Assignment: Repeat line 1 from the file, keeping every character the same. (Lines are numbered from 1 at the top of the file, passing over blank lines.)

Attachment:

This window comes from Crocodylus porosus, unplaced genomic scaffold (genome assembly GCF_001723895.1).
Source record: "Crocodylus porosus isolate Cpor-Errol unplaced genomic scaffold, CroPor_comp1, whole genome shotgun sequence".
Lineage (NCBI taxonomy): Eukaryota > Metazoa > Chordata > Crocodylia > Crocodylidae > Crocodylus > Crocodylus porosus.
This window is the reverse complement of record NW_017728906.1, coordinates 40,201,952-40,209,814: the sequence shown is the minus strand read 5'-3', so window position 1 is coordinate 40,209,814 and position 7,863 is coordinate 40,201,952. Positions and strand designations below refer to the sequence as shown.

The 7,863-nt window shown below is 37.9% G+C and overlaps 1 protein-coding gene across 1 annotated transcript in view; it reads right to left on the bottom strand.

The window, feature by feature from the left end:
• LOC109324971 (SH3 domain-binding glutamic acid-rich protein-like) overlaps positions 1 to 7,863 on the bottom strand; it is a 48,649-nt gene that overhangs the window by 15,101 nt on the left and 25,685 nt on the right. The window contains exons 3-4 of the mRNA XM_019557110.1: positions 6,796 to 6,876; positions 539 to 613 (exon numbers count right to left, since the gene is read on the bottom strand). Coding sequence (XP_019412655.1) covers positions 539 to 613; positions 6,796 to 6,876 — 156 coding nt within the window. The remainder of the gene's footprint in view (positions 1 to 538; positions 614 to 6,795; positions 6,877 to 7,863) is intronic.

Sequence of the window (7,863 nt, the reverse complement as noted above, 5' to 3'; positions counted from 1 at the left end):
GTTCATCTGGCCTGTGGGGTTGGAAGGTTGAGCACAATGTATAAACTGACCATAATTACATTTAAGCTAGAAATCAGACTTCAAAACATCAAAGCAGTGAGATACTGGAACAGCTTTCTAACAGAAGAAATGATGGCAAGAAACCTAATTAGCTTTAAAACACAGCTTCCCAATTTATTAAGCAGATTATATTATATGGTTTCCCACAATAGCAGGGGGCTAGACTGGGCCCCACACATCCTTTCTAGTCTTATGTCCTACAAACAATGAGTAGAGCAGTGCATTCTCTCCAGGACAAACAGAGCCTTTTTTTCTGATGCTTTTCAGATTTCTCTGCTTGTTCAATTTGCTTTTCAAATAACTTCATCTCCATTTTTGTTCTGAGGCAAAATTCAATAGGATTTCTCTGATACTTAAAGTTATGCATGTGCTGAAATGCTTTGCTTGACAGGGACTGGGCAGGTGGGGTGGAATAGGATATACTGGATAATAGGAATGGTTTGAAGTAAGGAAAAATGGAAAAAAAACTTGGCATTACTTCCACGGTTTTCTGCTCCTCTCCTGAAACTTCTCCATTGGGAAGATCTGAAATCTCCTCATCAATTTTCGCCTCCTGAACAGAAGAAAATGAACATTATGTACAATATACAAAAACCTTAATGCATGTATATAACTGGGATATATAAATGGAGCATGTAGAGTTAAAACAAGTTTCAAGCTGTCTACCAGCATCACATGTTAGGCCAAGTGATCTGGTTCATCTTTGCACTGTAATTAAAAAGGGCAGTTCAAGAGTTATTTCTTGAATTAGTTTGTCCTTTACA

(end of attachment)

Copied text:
This window comes from Crocodylus porosus, unplaced genomic scaffold (genome assembly GCF_001723895.1).